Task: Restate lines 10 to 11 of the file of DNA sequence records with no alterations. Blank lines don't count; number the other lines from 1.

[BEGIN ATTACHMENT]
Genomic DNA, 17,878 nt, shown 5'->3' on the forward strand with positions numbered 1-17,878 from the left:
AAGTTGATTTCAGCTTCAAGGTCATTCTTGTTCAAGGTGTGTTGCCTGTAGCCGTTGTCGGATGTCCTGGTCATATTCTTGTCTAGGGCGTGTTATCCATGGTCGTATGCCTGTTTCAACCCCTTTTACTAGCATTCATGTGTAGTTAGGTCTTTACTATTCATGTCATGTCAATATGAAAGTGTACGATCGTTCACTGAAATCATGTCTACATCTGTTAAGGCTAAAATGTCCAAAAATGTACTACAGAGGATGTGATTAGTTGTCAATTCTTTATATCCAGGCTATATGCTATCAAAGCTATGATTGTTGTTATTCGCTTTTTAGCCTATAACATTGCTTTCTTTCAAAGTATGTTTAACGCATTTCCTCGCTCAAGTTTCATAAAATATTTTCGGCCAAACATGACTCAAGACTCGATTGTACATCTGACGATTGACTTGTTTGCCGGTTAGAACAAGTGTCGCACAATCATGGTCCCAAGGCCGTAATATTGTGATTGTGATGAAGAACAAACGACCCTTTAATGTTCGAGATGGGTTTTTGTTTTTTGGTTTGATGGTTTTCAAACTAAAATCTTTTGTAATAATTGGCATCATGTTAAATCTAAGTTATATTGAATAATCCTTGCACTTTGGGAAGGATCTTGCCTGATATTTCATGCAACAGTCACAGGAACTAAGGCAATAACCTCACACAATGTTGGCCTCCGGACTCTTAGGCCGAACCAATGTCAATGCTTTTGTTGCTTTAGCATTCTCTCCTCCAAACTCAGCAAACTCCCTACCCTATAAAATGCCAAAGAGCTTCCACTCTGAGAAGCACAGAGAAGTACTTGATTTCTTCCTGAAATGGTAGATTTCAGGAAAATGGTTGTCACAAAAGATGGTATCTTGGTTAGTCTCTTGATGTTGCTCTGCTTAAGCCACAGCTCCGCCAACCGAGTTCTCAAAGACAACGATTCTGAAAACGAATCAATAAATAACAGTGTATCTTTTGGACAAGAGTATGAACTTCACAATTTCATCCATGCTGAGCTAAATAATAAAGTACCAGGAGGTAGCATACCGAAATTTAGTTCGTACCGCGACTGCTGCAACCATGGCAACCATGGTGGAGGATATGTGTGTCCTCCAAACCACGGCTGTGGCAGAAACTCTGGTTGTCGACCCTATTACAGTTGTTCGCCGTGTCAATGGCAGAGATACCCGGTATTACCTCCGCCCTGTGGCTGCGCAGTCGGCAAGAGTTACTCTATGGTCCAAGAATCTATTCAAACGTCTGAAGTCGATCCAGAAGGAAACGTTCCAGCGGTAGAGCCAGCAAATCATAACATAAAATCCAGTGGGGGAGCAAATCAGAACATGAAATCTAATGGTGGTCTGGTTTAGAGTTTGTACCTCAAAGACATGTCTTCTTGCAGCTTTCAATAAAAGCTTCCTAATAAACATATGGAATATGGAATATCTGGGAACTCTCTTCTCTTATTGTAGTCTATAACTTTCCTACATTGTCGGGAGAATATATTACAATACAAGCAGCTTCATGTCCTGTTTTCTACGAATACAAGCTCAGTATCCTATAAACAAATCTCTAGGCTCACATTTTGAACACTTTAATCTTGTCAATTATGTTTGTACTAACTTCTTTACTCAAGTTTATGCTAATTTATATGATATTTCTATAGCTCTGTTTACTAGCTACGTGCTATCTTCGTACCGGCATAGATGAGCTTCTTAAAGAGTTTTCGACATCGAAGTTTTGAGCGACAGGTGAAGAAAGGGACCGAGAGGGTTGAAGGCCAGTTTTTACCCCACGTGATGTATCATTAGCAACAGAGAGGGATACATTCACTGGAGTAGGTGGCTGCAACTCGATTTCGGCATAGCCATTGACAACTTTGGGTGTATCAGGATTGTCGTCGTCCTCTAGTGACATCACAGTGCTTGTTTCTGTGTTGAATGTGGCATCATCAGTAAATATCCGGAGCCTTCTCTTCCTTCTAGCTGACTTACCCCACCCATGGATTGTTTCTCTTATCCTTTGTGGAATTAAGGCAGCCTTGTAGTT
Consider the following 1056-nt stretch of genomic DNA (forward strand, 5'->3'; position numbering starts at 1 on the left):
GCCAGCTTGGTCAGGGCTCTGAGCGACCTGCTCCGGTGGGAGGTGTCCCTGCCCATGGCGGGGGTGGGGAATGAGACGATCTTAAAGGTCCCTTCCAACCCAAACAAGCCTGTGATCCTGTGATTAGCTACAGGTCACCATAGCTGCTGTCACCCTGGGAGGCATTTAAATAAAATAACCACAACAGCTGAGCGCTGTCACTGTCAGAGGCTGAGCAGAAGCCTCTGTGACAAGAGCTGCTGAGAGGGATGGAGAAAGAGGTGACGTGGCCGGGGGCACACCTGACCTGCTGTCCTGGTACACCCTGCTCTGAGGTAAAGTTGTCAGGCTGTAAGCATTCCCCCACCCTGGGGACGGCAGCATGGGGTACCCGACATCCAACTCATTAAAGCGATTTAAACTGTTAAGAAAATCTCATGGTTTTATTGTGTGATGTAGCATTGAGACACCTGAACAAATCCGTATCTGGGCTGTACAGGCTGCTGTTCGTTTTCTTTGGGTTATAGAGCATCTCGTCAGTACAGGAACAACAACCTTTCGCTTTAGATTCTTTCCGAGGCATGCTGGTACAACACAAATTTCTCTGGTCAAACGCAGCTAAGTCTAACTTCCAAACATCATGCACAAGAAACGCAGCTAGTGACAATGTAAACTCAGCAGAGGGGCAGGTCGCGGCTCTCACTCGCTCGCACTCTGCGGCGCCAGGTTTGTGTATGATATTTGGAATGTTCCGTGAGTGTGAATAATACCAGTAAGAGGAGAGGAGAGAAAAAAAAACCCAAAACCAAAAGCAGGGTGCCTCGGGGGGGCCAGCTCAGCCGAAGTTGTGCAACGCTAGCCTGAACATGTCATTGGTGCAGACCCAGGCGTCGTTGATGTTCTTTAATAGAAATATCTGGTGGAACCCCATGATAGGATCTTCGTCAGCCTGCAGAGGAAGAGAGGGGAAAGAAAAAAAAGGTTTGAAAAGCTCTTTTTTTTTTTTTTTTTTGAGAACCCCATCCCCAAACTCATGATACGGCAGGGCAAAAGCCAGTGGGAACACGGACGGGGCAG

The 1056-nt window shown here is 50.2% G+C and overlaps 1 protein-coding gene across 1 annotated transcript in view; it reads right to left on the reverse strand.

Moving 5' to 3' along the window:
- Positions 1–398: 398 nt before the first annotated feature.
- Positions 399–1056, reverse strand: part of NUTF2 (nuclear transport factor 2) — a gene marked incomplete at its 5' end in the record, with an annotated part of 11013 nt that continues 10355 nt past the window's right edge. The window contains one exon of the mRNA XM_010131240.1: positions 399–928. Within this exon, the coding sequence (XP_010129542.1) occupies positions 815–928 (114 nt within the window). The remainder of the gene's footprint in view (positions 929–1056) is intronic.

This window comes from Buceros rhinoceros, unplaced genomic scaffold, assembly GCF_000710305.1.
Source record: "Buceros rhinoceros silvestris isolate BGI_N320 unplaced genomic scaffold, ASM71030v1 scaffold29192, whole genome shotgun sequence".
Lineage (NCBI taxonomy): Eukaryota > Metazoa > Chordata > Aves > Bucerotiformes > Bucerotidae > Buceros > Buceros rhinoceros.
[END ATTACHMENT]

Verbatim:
Source record: "Buceros rhinoceros silvestris isolate BGI_N320 unplaced genomic scaffold, ASM71030v1 scaffold29192, whole genome shotgun sequence".
Lineage (NCBI taxonomy): Eukaryota > Metazoa > Chordata > Aves > Bucerotiformes > Bucerotidae > Buceros > Buceros rhinoceros.